Saturday, November 28, 2009
My favorite conservative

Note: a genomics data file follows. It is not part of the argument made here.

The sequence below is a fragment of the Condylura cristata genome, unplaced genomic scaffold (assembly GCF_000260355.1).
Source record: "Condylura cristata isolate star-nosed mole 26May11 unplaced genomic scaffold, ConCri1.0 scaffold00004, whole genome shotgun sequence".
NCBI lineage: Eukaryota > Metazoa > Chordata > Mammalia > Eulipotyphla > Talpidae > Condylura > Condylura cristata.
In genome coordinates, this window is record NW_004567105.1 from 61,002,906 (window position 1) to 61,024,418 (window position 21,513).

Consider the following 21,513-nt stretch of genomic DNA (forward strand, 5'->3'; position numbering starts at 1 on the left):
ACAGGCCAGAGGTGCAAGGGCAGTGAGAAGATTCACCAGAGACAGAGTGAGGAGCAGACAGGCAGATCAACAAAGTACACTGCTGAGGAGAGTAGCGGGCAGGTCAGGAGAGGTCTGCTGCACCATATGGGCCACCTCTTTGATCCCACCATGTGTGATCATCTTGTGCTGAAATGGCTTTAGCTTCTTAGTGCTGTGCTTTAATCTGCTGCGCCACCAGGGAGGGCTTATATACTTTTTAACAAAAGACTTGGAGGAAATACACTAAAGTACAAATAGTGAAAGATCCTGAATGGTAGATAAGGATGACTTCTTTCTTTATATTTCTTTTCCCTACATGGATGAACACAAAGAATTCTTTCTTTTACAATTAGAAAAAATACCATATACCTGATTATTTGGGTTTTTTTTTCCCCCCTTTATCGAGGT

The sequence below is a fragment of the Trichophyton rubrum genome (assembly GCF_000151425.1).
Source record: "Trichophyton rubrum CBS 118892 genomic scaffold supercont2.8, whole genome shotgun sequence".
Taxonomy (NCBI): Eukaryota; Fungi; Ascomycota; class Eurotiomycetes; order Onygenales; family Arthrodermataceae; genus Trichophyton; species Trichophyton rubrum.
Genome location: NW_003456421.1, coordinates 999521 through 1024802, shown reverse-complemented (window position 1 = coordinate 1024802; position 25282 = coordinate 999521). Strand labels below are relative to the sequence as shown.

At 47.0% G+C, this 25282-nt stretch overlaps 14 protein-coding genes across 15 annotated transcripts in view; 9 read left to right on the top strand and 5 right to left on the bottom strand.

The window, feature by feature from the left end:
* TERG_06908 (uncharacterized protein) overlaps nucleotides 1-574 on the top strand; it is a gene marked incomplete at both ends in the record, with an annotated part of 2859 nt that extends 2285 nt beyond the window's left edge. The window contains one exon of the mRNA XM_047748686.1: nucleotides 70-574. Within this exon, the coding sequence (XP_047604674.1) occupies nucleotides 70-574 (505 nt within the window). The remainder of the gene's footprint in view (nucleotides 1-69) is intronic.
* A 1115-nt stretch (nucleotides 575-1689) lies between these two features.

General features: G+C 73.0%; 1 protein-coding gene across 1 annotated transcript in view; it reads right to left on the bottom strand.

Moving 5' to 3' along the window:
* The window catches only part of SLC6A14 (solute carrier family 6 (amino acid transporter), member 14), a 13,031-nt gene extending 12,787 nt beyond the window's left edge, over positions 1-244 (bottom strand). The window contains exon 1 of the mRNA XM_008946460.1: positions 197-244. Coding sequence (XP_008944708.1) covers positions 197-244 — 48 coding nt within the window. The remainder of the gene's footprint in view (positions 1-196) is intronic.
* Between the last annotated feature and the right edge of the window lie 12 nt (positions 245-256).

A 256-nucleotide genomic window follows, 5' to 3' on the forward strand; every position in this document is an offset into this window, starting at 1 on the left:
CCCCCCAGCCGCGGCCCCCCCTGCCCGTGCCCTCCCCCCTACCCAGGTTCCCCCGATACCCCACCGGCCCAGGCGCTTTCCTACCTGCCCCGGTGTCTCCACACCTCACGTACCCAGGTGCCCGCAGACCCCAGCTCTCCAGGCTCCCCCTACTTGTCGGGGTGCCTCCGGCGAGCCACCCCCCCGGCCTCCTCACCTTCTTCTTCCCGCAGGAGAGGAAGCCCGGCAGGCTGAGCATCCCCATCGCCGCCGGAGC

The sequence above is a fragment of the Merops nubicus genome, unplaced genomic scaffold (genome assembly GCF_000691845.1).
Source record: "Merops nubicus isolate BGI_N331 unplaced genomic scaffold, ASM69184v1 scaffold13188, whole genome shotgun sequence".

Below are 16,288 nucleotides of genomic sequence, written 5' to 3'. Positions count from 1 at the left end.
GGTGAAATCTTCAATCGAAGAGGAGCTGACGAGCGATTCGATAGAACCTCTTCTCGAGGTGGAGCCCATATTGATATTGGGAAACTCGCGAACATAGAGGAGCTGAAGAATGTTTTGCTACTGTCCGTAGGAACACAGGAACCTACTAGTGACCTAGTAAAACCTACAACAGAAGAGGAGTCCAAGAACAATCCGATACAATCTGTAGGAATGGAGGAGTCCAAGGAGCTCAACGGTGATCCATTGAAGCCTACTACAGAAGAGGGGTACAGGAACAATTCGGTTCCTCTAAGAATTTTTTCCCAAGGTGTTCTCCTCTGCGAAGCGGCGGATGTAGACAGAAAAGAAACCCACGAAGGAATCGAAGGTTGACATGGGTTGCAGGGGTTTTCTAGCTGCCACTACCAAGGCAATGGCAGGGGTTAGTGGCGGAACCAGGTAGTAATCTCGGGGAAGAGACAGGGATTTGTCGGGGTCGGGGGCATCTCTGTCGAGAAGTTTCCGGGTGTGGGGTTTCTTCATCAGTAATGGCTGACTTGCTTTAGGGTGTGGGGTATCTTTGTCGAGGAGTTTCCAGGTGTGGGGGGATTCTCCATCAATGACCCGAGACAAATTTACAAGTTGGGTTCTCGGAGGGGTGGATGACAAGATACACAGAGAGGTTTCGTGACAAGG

Theodore Dalrymple (“The Architect as Totalitarian,” City Journal, Autumn 2009) uses some very strong language (ugly, appalling, prone to “ahumanity” and “mad egotism”) to covey his disgust of Le Corbusier’s totalitarian mindset. Intriguingly, he suggests that the much hyped architect might have suffered from Asperger’s syndrome: perhaps “he knew that people talked, walked, slept, and ate, but had no idea that anything went on in their heads, or what it might be, and consequently treated them as if they were mere things.” He was also obsessed with reinforced concrete and believed that “the masonry wall no longer has a right to exist.” There has been much debate around this issue recently, with many commentators arguing that the special gifts many autistic individuals have – and even their generally peculiar attitudes – need to be appreciated, not denigrated in the popular mind. I hope high-functioning mildly autistic people can get all the care and sympathy available from their families and strangers; yet I do find it problematic that ideas developed by solipsistic nerds (like “Nash’s equilibrium” and the inhumanely crude assumptions behind much of game theory) have come to dominate the social sciences, and to be used as “scientific” justification for tragically misdirected economic and social policies.